Hello from Australia

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Hello from Australia

Postby KevWest » Sat Feb 25, 2006 3:13 am

Hello everybody,

I have registed on this forum to try and find out more about my mothers disease. She was diagnosed 14 years ago (she is now 56 years old).

It was only today that it really hit home how bad my mother is. I helped my dad move them into a new house that is suitable for a wheelchair etc.

My concerns are for the next few years. She is at the stage where she can basically do nothing for herself. My dad is 60 years old (he is a big strong guy) but is starting to find it hard to look after her...its a 24hr a day job and it is wearing him down.

Where does this disease end??....what will eventually happen to her?

Is there a time when she simply cannot be looked after by one (oldish)person?

Kevin
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Postby Shayk » Sat Feb 25, 2006 8:14 pm

Hi Kevin

Welcome to the forum. It's really admirable you're concerned about both of your parents well being, now and in the future.

I don't think there are any easy answers to your questions about what may eventually happen to your mother's abilities and your father's ability to care for her as he himself ages. MS is well known for being unpredictable. For many, it is progressively disabling over the course of many years. It is not necessarily a fatal disease.

Some people with MS and their families may need and appreciate assistance from others at some point. Arrangments can be made to have others come into the home to assist with care. Or, at some point a decision might be made that a move to an assisted living facility or a nursing home might be better for everyone if the care needs become too demanding. There is no way that I know of to predict if that will be the case for any one person.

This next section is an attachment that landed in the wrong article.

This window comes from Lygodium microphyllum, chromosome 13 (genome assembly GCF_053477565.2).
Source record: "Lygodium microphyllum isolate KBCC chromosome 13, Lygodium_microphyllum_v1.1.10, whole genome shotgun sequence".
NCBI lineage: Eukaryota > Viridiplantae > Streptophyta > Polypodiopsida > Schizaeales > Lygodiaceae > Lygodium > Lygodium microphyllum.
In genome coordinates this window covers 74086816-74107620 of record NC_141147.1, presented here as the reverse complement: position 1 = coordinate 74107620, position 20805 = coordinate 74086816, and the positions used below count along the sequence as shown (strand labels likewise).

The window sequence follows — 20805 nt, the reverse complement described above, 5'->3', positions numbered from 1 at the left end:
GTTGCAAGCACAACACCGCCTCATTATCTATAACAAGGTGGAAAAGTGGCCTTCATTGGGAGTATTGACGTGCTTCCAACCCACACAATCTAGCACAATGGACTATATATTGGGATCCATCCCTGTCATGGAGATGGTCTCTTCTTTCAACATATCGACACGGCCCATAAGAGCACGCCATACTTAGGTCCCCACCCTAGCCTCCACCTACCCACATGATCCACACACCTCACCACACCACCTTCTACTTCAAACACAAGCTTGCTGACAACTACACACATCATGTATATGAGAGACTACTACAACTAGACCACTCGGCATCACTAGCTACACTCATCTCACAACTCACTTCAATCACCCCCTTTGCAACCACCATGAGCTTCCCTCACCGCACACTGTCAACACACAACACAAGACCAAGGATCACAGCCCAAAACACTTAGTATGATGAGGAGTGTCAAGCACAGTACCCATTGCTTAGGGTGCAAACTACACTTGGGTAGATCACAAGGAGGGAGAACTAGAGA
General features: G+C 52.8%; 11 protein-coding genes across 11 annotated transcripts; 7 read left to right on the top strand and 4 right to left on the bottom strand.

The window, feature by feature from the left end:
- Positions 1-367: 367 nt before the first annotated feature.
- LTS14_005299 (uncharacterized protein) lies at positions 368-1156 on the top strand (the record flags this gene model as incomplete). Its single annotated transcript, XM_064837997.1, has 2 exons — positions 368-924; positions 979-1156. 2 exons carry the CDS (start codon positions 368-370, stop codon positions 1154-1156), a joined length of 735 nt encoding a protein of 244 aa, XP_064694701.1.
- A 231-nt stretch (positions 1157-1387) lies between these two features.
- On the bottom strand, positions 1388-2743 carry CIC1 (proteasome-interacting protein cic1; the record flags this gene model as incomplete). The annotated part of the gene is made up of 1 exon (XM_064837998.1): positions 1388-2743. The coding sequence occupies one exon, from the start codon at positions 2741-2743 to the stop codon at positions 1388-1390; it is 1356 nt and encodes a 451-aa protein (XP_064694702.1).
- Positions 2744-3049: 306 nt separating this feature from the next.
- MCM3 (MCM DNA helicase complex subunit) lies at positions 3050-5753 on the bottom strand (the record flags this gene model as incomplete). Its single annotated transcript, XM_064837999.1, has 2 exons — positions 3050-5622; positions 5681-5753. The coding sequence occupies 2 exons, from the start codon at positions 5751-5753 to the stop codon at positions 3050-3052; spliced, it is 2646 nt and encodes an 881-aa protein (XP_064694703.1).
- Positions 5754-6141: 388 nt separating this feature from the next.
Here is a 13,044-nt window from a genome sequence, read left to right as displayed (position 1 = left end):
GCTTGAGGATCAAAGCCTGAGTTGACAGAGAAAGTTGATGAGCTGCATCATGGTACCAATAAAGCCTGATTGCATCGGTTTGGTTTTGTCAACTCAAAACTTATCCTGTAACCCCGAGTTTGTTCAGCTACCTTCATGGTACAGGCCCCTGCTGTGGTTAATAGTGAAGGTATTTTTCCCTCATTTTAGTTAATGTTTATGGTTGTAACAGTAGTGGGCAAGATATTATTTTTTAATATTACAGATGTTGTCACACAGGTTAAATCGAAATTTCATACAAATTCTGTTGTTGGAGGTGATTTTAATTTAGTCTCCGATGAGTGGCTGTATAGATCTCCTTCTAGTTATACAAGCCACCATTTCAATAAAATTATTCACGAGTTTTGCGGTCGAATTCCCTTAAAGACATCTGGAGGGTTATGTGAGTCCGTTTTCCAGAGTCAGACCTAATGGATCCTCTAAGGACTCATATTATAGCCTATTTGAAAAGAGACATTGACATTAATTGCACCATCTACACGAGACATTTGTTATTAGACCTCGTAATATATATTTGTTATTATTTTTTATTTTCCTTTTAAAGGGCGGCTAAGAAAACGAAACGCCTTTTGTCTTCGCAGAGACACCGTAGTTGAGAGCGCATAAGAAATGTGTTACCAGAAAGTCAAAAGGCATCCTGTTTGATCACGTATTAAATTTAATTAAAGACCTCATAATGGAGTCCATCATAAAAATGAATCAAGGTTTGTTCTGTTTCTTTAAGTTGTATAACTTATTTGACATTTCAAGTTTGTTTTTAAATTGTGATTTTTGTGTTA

I've had experience with a father with Parkinson's disease. For several years we had care givers come into the home to assist both my father and my mother. Eventually my father's care became too much for my mother (86) even under those circumstances and a decision was made by the family and including my father that care in a nursing home would be better for everyone.

No matter what, I think it will be important for your father to take care of himself as well. I have no idea what services might be available in Australia but if there's a possibility that arrangements could be made to have someone help your father care for your mother at home they might really both appreciate it. IMO everyone needs support, including your father.

I guess, as someone told me (I'm 59 with MS) it may help to plan for the worst but expect only the best about what may be ahead for your mother.

Best wishes to you and your family.

Sharon
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Postby Katman » Sun Mar 05, 2006 11:17 am

Hi Kevin

Your mom is the age I was when I had the misadventure that became my PPMS. That was almost 11 years ago and now, thanks to 18 months of the antibiotics protocol spelled out in www.CPn Help.org, I am on the long road back to being a very functional person. Please visit us. I had nothing to lose then, definitely not so now.

Rica
2010 5 years 4 months Now on Amoxicillin, Doxy, Rifampin, Azith, and caffeine in addition to  flagyl. 90% normal good days-50% normal bad days. That is a good thing.
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Postby MacKintosh » Sun Mar 05, 2006 7:01 pm

Rica - How interesting the way you phrased that! I, too, felt I had nothing to lose and everything to regain when I started antibiotics. The autoimmune theory just never made sense to me, but an insidious bacteria that affects every body and body system differently DOES make sense to me. I'm glad you encouraged him to try CPn Help.org . We'll help him (and her) all we can over there.
The difference between what we do and what we are capable of doing would suffice to solve most of the world’s problems. Mohandas Gandhi
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